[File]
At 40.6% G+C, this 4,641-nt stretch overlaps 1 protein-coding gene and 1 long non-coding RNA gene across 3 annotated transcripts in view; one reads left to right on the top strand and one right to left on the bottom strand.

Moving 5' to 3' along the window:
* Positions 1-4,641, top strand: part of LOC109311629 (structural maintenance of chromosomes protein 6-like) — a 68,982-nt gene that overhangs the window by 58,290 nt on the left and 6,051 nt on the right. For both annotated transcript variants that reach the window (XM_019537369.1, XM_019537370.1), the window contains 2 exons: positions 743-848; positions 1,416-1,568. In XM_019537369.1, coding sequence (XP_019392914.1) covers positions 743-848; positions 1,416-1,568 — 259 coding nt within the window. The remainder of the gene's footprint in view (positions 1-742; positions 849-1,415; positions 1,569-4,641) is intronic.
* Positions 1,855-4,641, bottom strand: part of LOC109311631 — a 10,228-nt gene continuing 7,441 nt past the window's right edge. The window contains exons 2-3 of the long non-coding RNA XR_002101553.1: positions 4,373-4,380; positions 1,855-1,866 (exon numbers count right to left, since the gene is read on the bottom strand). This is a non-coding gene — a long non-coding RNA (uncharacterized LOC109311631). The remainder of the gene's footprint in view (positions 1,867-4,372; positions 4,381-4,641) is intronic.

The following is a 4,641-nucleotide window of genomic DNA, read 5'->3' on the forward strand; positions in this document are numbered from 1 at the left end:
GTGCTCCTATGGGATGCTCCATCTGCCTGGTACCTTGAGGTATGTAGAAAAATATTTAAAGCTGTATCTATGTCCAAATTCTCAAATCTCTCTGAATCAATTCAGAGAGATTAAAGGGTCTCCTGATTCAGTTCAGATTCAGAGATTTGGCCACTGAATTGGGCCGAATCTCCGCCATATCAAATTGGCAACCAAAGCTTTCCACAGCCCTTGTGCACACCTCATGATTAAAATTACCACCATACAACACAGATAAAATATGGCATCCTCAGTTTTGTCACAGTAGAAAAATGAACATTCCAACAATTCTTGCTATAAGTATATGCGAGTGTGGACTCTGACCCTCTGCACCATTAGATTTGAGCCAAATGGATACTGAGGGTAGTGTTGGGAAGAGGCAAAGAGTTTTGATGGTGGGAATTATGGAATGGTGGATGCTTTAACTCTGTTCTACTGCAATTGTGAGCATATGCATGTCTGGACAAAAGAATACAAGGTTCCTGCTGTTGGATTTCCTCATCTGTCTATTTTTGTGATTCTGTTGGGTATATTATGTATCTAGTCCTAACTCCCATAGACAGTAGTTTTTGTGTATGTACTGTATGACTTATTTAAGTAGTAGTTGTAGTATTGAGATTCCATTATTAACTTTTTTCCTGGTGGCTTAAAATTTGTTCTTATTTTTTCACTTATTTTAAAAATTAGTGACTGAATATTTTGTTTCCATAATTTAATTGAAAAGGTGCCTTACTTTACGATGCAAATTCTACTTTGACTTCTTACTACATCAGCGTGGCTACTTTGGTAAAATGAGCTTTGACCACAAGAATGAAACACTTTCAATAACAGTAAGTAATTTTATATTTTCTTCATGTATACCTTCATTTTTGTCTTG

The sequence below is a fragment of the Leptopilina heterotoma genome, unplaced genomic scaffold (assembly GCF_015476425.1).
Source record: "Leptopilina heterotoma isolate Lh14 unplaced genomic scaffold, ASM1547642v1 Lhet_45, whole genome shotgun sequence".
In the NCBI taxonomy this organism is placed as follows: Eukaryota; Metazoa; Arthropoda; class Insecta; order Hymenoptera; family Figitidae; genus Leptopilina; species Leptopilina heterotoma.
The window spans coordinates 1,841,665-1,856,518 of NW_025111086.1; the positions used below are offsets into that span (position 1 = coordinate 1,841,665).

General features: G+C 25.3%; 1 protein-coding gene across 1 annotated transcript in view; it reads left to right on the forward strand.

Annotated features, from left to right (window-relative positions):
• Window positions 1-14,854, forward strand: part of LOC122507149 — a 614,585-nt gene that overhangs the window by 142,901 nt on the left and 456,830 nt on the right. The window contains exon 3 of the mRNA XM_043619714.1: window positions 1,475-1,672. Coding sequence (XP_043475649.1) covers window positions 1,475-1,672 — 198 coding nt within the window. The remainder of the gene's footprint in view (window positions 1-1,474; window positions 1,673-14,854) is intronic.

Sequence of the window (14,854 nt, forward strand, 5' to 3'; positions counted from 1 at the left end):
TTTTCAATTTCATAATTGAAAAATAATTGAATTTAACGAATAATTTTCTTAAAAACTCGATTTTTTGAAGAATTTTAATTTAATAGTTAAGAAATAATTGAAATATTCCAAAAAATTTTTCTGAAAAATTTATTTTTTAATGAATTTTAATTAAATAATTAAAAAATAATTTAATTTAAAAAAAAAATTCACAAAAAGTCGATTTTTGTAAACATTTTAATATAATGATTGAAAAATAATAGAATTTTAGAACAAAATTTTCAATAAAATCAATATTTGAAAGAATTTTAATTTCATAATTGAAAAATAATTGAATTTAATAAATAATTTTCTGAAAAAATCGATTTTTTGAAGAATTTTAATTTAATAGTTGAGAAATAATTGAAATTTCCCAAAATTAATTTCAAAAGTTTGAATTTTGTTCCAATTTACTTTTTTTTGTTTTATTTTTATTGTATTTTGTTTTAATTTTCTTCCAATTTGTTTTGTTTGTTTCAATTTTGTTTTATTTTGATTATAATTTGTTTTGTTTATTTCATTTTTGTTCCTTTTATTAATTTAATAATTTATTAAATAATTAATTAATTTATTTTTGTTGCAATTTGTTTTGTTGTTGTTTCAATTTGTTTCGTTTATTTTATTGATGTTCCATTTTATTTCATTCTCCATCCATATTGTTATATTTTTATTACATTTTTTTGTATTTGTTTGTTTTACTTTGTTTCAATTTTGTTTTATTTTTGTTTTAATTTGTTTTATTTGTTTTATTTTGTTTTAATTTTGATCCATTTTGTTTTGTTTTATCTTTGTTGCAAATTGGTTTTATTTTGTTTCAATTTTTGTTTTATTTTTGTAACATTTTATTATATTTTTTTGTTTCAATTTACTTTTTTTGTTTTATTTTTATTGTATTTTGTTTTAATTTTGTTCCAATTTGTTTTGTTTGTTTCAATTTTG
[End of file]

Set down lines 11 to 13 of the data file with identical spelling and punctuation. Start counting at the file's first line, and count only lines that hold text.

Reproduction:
General features: G+C 25.3%; 1 protein-coding gene across 1 annotated transcript in view; it reads left to right on the forward strand.

Annotated features, from left to right (window-relative positions):
• Window positions 1-14,854, forward strand: part of LOC122507149 — a 614,585-nt gene that overhangs the window by 142,901 nt on the left and 456,830 nt on the right. The window contains exon 3 of the mRNA XM_043619714.1: window positions 1,475-1,672. Coding sequence (XP_043475649.1) covers window positions 1,475-1,672 — 198 coding nt within the window. The remainder of the gene's footprint in view (window positions 1-1,474; window positions 1,673-14,854) is intronic.